But you get to the fun part via Tools –> Script Editor. I’ll break it down, but will also provide a link to a version you can explore.

The variable and function names in the original were obviously associated with the example being something in business; so I made them more relevant to my use.

We have a single function that starts by setting up the call to get the spreadsheet, and working our way down the hierarchy to get to the sheet within that has the data:

Next we call the parts of the spreadsheet we want to read from, I load them into a variable named conference. You could call yours fred. When I was testing I used just a few rows. Then I commented out the first one and used the full declaration at run time:

For a first run you can use the Logger line to check the data you are getting. That’s what I did.

Next we get the slides in the deck. I have a title slide at the beginning, my template slide is the second one, but remember that array start counting at 0… so think like an array.

Now we get down to marching through all the rows, this is loop time! Our conference spreadsheet was structured so there were rows representing breaks between sessions; these are identified in the spreadsheet by a title named “(break)”- I added an extra conditional to skip these rows. Most likely you won’t need this check.

All the stuff in session maps to columns in the spreadsheet (array again) item [0] is column A, [1] is B, etc. I load the data into three aptly named variables.

The rest of the code in the loop came from the original script. I can deduce it creates a new slide by duplicating the template, then it marches through the “shapes” on a slide, which include the fields, and then loads the data from my variables into matching fields.

Once I got the script working, I did not dwell too much on what was going on here.. .it worked!

And we just end and close the function.

The original script deleted the template. I commented that line out. I use this version as my generator, and when I got the slides I wanted, I shared a duplicate of the deck that I removed the template and the scripts.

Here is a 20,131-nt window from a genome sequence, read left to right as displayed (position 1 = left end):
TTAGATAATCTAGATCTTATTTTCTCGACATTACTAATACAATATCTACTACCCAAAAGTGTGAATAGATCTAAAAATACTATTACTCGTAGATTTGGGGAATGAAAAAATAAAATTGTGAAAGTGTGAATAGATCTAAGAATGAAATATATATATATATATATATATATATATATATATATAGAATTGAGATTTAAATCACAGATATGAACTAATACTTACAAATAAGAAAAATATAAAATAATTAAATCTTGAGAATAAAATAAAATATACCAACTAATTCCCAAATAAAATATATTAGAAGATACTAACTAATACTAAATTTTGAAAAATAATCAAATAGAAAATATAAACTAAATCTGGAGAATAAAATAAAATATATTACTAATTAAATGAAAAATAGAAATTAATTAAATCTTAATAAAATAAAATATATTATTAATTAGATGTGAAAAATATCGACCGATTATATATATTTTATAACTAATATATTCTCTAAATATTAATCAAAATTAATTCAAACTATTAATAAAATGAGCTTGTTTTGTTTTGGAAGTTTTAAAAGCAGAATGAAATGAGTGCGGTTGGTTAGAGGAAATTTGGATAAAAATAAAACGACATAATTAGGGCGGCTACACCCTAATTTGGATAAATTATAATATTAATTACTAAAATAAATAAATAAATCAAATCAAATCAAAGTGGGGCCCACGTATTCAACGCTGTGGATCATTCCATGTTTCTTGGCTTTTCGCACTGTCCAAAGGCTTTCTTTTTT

I don’t know if all the explanation helps. But you can make a copy of my demo version of the real one I used (you will need a spreadsheet and to modify the script). But I would defer to the blog post I started from; their explanation is likely better than mine.

Regardless, this little play for a conference need got me doing some scripting I had never done before.

More than that, I know I might have something down the line where I want to generate a slide deck from a spreadsheet. And having some greasy elbows here, I don’t have to rely on some upsell tool that is most likely more limited than what I can do in ScriptVille.

Whether the script mumbo jumbo means anything does not matter. And creating title slides for conference is not uber significant. The seed to plant is that if you can organize information in a structured format of rows and columns, you can automate the creation of it in a slideshow format.

To me, buying an app is serving me a fish dinner; giving me a script I can modify is a lesson in fishing. I’d rather fish. You?

Featured Image: Pixabay photo by Manfred Schindler


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Profile Picture for Alan Levine aka CogDog
An early 90s builder of the web and blogging Alan Levine barks at CogDogBlog.com on web storytelling (#ds106 #4life), photography, bending WordPress, and serendipity in the infinite internet river. He thinks it's weird to write about himself in the third person.